A Good Pilot is Always Learning

Human Performance Visual Illusions Awareness

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Page 11 of 14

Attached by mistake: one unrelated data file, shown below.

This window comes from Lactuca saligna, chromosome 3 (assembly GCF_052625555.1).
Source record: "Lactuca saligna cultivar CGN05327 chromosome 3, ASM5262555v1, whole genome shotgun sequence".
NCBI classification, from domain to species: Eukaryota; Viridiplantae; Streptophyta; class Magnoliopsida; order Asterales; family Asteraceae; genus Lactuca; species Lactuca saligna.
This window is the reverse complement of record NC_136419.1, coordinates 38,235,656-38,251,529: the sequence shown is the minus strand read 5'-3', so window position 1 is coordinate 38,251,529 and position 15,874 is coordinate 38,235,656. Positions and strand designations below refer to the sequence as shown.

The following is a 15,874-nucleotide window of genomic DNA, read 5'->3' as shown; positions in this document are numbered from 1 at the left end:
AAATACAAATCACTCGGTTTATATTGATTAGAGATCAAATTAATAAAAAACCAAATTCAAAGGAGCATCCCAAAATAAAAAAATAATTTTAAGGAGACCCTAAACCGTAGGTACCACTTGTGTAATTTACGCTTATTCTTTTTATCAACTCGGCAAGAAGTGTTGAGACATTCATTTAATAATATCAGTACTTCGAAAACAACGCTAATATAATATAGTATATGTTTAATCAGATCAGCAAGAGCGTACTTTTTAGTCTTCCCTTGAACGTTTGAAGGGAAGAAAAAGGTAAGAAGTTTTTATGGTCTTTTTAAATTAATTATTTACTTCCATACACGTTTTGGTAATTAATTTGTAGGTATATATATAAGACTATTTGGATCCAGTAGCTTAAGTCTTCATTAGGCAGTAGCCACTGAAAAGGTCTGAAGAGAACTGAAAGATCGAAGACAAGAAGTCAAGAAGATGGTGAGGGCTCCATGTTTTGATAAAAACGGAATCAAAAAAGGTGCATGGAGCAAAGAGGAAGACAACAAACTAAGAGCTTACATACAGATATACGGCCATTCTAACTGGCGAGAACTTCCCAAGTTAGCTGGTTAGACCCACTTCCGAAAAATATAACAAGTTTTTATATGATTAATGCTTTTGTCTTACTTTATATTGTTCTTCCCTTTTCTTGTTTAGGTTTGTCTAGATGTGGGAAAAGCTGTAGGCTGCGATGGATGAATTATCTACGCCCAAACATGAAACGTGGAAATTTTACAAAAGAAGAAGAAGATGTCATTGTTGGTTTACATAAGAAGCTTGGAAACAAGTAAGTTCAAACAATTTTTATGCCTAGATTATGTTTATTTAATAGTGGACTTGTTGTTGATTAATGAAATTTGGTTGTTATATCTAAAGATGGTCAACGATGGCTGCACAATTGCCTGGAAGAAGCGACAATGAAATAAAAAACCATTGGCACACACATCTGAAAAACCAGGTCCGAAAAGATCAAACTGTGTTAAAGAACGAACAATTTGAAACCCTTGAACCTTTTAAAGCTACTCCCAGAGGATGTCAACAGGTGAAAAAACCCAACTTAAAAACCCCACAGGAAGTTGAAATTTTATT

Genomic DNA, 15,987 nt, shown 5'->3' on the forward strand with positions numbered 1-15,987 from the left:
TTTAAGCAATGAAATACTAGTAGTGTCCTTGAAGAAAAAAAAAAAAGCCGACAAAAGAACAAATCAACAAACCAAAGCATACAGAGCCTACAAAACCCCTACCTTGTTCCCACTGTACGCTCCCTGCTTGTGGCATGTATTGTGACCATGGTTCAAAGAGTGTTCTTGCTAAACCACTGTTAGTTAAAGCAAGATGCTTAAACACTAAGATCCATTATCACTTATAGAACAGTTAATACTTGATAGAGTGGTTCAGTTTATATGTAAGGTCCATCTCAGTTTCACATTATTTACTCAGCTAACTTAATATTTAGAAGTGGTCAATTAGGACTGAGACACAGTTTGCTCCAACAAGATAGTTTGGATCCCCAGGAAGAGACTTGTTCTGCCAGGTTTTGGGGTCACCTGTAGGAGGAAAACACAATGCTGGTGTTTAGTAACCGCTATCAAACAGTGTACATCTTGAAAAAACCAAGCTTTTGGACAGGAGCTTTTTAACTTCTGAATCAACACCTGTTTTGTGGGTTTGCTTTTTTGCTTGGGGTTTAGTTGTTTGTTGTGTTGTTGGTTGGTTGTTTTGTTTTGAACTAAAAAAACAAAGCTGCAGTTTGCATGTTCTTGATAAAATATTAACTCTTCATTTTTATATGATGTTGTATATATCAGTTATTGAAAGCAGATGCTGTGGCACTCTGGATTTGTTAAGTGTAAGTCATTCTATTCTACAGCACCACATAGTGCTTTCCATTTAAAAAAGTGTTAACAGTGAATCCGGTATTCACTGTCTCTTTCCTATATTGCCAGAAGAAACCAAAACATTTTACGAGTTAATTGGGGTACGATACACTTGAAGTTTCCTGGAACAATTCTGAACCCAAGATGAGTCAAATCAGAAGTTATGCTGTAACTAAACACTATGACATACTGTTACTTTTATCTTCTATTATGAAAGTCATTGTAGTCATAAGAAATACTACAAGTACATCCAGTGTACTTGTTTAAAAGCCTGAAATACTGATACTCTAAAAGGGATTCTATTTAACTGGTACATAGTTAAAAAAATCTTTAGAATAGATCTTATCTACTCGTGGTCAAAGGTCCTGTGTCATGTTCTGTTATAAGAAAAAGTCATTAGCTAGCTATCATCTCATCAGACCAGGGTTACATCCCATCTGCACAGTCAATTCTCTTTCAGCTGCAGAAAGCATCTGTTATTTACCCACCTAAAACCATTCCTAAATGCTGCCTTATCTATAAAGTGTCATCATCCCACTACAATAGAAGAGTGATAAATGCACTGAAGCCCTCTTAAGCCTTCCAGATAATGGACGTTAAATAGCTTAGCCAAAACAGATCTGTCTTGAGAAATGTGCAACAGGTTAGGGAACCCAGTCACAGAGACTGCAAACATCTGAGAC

Human Performance Visual Illusions Awareness Flight Operations Briefing Notes • − − − − − VI.3 VI.4 • • Runway approach and visual aids: Type of approach; Availability and location of DME with respect to runway threshold; Let-down aid restriction, if any, such as glide slope unusable beyond a specific point or below a specific altitude; Type of approach lighting system; and, VASI or PAPI availability. Terrain Awareness When requesting or accepting a visual approach, flight crew should be aware of the surrounding terrain features and man-made obstacles. At night, an unlighted hillside between a lighted area and the runway threshold may prevent the flight crew from correctly perceiving the rising terrain. Flying Techniques Type of approach At night, when an instrument approach is available, prefer this approach to a visual approach to reduce the risk of accident caused by visual illusions: ILS approach, with use of VASI / PAPI (as available) for the visual segment; or, Non-precision approach, supported by a VASI / PAPI (as available). If / when performing a step-down (i.e., dive-and-drive) non-precision approach, do not descend below the MDA(H) before reaching the visual descent / decision point (VDP) - if defined - even if adequate visual references have been acquired before reaching the VDP. To prevent going too early to visual references and descending prematurely below the MDA(H), the PF should maintain reference to instruments until reaching the VDP. This provides further protection against visual illusions in hazard conditions. During a visual or circling approach, if the VASI / PAPI indicates below glide slope level off or climb until the VASI/PAPI shows on-glide-path. Page 12 of 15

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